The Lichtenbergian Society has been a godsend! Just when I thought I might force myself to work extremely hard on the songs for Day in the Moonlight so I could in all honesty begin work on the symphony in January, along comes the Society, and above all, its Charter!
Since it’s been well-documented that I’m a font freak, no one will be surprised that I took it as an excuse to buy the Declaration font from P22. This is a replica of the writing in the Declaration of Independence, and it’s the first time I’ve ever bought a really professional set of fonts. It has not one but four complete fonts, plus a fifth one that consists, and how marvelously useless is this?, of nothing but the actual signers’ signatures. Need my John Hancock? That’s a capital A.
What are the other four fonts? One’s the basic Declaration font, then a separate set of alternate letter configurations, then a complete set of the blackletter used in the title and other places (think Old English), and then finally a set of the most common variations of letters and ligatures seen in the document.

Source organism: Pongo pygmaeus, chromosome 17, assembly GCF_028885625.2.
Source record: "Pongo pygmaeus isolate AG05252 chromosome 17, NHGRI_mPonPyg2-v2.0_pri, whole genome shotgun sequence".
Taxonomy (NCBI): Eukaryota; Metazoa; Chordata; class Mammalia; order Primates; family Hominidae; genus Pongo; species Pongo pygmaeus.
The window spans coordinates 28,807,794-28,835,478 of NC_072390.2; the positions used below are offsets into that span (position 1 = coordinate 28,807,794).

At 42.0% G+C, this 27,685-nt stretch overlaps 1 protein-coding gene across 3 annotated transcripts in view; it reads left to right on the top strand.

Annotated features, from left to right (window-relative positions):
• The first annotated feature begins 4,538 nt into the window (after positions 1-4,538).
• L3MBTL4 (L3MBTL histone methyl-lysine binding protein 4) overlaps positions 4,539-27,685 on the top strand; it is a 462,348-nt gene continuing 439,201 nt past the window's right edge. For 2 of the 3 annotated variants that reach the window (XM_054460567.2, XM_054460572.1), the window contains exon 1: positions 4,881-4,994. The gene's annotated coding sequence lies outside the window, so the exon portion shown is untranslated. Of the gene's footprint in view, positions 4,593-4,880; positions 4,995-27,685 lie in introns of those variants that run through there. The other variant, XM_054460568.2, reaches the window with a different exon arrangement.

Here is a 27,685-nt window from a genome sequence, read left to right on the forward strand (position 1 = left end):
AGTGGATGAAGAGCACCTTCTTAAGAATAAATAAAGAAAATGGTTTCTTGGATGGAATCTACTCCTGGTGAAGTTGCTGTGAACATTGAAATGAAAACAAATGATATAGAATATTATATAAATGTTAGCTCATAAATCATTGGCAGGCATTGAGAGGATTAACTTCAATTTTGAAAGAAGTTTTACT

What this means is that it’s not enough to type out the Charter in Helvetica and then convert it to Declaration Script, you also have to step back and look hard at the aesthetics of the thing. My first pass revealed a lot of horizontal lines running across the lines: the lower case t’s crossbar is a long and mighty thing, but too many of them and it looks like your printer has issues. The very word procrastination has a line running across half the word.
Not to worry; there are this many t’s in the complete font:
Yes, there’s even an alternate The for the beginning of a sentence, typed with the capital T in the Sorts font. So you make aesthetic choices about which t to use where in order to break up all those distracting lines. Part of it is remembering that the Declaration was not typeset but engrossed by a scribe on parchment; it’s handwriting, after all.
See what I mean about this being a Lichtenbergianismist’s wet dream? Seeking out all the medial s’s and replacing them with the long s; seeking out all the initial th’s and replacing them with the ligature, as well as the tt’s, the st’s, the ll’s, the rr’s , ff’s, wh’s, etc., etc., etc. And terminal consonants at the end of a sentence: is there a swash alternate? Capitals, same thing. Where will Blackletter make a statement?
Later: Mike Funt emails me not one but two successive approximations of the seal. I’m posting the second one for your marvelment: